Rising rents, online shopping creating challenges for locally-run business
Non-profit business group LOCO B.C. is launching a research project to study leasing in the province
While this week marks the start of Buy Local Week, it's getting more and more difficult to find a locally-owned business to support, according to one group, which is fighting to save local stores.
LOCO B.C. — a non-profit group of businesses — says locally-owned businesses are struggling because of pricey real estate and online shopping.
The problem has gotten so bad, the non-profit is launching a research project today to look at leasing in the province.
Amy Robinson, founder and executive director of LOCO B.C. told CBC's The Early Edition business owners have no idea whether they're paying a fair rent.
"We've talked to businesses over the past several years and there's no transparency around pricing," she explained.
Rapid development is also affecting business owners.
"Those that are in a block that's not slated for demolition and have relatively long term leases — three to five years — feel good about where they're at.
"Others that are rapidly developing are feeling really uneasy and like they can't afford the spaces that are available when they move," she said.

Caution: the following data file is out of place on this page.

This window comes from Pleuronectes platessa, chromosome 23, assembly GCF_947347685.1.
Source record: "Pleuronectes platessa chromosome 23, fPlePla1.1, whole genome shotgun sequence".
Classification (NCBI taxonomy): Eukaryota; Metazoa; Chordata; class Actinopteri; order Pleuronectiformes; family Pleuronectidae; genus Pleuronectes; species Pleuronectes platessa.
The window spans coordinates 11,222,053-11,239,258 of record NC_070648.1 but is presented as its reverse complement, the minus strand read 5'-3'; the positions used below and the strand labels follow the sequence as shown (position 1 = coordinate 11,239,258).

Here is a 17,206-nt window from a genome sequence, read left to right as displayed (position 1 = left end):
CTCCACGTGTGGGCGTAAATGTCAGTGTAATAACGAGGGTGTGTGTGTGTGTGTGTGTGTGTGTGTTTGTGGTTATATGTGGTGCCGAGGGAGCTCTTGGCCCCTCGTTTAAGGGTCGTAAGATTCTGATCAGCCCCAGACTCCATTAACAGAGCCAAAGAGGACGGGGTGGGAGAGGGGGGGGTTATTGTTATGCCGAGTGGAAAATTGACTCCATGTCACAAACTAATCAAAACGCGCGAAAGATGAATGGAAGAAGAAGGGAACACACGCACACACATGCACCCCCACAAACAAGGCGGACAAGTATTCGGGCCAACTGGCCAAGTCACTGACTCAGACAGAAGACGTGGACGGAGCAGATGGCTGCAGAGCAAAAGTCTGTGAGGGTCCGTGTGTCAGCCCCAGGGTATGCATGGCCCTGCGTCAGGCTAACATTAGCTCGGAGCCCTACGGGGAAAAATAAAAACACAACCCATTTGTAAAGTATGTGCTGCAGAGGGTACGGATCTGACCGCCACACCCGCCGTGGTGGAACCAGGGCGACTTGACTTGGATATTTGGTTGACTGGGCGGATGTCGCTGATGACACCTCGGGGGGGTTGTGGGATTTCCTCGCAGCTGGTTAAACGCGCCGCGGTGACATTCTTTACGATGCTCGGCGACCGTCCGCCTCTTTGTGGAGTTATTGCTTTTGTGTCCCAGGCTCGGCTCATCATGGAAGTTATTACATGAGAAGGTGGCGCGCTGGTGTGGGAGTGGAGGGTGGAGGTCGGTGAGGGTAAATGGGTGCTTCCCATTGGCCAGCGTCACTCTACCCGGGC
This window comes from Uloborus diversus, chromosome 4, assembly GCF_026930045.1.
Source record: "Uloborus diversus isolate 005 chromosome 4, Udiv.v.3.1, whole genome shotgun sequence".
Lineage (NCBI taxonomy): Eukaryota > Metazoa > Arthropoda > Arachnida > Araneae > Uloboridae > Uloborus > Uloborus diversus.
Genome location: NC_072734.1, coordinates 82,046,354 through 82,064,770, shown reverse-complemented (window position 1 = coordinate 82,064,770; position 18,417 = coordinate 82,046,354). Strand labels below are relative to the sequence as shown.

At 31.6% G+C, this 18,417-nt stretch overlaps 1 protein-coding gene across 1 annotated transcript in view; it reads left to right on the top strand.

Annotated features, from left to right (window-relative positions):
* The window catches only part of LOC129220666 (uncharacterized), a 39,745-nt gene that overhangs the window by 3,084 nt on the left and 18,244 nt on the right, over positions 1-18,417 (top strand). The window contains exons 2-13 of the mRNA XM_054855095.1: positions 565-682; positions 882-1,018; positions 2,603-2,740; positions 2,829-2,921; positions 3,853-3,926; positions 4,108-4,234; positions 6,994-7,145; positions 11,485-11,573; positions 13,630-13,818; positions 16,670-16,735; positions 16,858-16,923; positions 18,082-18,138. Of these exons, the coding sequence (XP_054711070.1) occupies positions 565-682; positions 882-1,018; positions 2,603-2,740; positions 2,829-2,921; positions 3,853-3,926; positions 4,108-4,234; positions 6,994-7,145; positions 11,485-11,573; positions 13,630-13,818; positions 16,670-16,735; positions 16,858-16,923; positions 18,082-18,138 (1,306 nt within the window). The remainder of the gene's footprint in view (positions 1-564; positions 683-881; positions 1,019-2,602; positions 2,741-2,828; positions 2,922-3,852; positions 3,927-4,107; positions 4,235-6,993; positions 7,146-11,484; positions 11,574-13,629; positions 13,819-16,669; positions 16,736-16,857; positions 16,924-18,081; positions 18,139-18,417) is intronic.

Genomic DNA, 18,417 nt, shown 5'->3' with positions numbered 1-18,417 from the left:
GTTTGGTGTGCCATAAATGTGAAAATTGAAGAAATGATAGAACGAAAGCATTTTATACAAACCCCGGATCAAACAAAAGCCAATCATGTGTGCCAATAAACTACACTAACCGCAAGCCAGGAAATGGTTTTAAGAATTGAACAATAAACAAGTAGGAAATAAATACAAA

While she hopes the research project will provide more clarity around what is going on around leasing and what can be done, Robinson said municipalities can help.
They make retail space more affordable for locally-owned businesses by taxing empty store fronts and preserving buildings and businesses with heritage value, she said.
Online shopping attracting more consumers
Another major factor affecting locally-owned businesses is consumers' growing reliance on online shopping.
"It is no surprise that we launch Buy Local Week on Cyber Monday following Black Friday," she said, adding that online shopping has been getting an increasing volume of sales.
Her group is encouraging locally-owned businesses to cultivate some kind of online presence and have some of their inventory pictured online even if they don't sell online.
Robinson said locally-owned businesses hope the benefits of shopping local — supporting the local community and economy — will still engage consumers.
"Local businesses are spirited and they don't want anyone to feel sorry for them by any means. They really want consumers to understand what they get when they shop at a local business."
With files from The Early Edition
To hear the interview, click on the link labelled Pricey spaces, online shopping leave local businesses struggling to compete